Turkey’s currency nosedives on economic concerns, U.S. dispute

Irving Hamilton
August 10, 2018

President Donald Trump said Friday he has green-lit a doubling of steel and aluminum tariffs on Turkey and warned that relations between the U.S. and Turkey "are not good at this time", a move that comes amid USA efforts to increase pressure on Ankara to secure the release of an American pastor. Trump wrote in another Twitter post when it became clear that Turkey would not release him.

Aluminium will now be 20 per cent and Steel 50 per cent.

Shares of European lenders also dropped, which according to the Reuters news agency was due to concerns about their Turkey exposure.

White House spokeswoman Lindsay Walters later clarified, "As he stated, the president has authorized the preparation of documents to raise tariffs on imports of steel and aluminum from Turkey".

In June, the United States imposed tariffs of 25 percent on steel imports and 10 percent on aluminum imports from Turkey.

President Tayyip Erdogan of Turkey has told his citizens to sell their savings held in euros and dollars and buy lira in order to prop up the lira, citing an "economic war" after the country's currency has plummeted.

The Turkish lira plunged 7% on Friday in its biggest one day fall since its 2001 financial crisis, sending tremors through emerging markets and dragging down many peers to multi-week lows. High level meetings in Washington between USA and Turkish officials ended this week without an apparent resolution.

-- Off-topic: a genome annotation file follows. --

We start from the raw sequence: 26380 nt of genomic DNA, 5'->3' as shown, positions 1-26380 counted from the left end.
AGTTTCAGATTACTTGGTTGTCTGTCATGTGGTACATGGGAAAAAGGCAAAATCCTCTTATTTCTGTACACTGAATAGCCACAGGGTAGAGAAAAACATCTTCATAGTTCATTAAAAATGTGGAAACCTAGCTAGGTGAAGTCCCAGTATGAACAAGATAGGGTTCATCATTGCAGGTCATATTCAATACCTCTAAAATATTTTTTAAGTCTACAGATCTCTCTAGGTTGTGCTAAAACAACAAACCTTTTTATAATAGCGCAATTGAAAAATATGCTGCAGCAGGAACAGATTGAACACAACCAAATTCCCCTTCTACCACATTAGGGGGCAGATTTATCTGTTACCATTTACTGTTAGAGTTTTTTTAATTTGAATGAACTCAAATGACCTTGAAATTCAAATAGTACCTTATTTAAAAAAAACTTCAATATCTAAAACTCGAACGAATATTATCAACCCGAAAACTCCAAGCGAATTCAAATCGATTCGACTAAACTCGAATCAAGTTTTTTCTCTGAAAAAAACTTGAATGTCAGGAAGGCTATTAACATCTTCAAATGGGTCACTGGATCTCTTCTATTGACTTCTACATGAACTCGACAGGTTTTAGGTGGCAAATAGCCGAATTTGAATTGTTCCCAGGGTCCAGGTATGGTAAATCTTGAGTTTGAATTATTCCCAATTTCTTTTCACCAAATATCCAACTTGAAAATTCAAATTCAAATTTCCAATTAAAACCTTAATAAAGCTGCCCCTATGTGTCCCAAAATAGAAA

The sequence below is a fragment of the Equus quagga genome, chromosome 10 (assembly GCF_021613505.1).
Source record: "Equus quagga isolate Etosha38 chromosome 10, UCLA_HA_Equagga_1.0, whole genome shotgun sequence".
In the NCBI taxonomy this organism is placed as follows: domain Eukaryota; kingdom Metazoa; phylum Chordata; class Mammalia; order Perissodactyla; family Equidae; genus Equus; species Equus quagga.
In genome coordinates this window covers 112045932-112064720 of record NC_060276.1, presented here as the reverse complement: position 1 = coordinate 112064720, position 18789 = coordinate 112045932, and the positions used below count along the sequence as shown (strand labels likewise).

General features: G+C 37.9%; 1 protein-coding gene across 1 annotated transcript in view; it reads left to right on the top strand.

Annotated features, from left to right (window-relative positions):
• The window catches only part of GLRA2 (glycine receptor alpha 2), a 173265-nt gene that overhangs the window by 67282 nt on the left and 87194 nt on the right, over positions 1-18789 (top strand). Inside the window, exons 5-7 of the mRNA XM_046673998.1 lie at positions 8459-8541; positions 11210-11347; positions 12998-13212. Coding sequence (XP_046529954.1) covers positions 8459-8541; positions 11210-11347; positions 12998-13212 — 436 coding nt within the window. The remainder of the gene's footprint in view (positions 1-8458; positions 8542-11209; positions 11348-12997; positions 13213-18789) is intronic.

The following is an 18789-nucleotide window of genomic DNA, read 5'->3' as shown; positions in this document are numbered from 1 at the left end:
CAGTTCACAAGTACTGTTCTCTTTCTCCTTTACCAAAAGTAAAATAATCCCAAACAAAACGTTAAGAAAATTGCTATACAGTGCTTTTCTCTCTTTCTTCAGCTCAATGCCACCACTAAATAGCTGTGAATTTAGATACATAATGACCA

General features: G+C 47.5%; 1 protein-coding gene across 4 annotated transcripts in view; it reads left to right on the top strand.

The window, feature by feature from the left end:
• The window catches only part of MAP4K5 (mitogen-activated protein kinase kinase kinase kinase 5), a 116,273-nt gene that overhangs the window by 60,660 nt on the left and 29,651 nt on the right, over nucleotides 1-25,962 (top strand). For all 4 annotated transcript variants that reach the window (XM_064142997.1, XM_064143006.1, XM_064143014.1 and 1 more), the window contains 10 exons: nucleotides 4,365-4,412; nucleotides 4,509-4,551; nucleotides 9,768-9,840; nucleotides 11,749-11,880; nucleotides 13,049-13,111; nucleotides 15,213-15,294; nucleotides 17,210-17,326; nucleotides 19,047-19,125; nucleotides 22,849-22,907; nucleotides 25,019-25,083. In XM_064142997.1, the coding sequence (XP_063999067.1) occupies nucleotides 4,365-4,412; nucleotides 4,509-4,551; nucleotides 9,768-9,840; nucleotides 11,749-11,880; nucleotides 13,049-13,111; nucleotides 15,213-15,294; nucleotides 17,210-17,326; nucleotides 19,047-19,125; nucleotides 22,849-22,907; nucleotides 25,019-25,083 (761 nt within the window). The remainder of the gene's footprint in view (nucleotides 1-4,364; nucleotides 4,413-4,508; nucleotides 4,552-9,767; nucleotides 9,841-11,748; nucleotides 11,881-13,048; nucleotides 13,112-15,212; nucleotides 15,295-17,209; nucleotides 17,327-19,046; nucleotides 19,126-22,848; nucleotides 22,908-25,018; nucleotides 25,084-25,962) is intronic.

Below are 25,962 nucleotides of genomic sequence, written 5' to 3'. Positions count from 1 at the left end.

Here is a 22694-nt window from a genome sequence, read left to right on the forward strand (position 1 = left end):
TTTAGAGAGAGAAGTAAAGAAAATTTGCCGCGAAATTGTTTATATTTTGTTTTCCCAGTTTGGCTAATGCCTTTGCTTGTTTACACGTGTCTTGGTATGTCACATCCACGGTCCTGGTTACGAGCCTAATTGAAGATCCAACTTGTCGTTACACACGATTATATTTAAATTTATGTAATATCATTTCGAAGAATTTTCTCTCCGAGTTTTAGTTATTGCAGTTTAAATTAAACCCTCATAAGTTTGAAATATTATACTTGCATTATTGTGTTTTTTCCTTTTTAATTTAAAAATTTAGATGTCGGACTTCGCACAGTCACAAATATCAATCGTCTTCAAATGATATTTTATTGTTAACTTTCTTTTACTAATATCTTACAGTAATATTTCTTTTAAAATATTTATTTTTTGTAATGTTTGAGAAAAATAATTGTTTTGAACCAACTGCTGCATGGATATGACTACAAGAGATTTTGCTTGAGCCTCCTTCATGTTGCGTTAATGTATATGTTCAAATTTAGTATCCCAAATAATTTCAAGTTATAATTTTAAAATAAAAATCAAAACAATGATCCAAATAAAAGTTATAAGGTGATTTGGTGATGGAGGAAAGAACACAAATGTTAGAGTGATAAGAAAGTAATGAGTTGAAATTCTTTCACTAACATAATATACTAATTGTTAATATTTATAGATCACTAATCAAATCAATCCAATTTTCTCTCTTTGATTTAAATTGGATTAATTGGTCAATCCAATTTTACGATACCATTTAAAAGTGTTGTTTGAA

"In this process, we will finely work every single detail as a wide spectrum including all national and worldwide stakeholders", he said in the first part of his speech, referring to Turkey's Medium-Term Economic Plan (OVP), which will soon be renamed.

Some of the lending was financed by Turkish banks who borrowed dollars or euro from other banks in the short-term interbank market and lent them to their customers.

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The Turkish lira hit an all-time low against the dollar on Friday, and there are growing concerns that the country's economic troubles could spread to the eurozone. Markets are deeply concerned over the direction of economic policy in Turkey where inflation has hit almost 16 percent while the central bank remains reluctant to raise rates in response.

In modern economies, central banks are meant to be independent of governments to make sure they set policies that are best for the economy, not politicians.

Erdogan had in comments late Thursday raised eyebrows by appearing to play down the magnitude of the crisis, saying: "If they have dollars, we have our people, we have our right and we have Allah!" he said.

Albayrak, who formerly served as energy minister, is on Friday expected to announce what he has described as a "new economic model" for Turkey but markets remain skeptical.

But given the sizeable personal control Erdoğan commands over the running of the Turkish economy - after granting himself the right to appoint the central bank's governors and naming his son-in-law as finance minister - economists reckon the government will attempt to muddle through the country's current problems.

Coupled with an inflation rate of almost 16 percent, that could cause a lot of damage to the local economy.

On the energy front, crude prices dropped on growing concerns that global trade disputes will slow economic growth and demand for fuel, but losses were limited by U.S. sanctions against Iran which look set to tighten supply.

Turkey will end up as "an economic satrapy of China", as I predicted last November.

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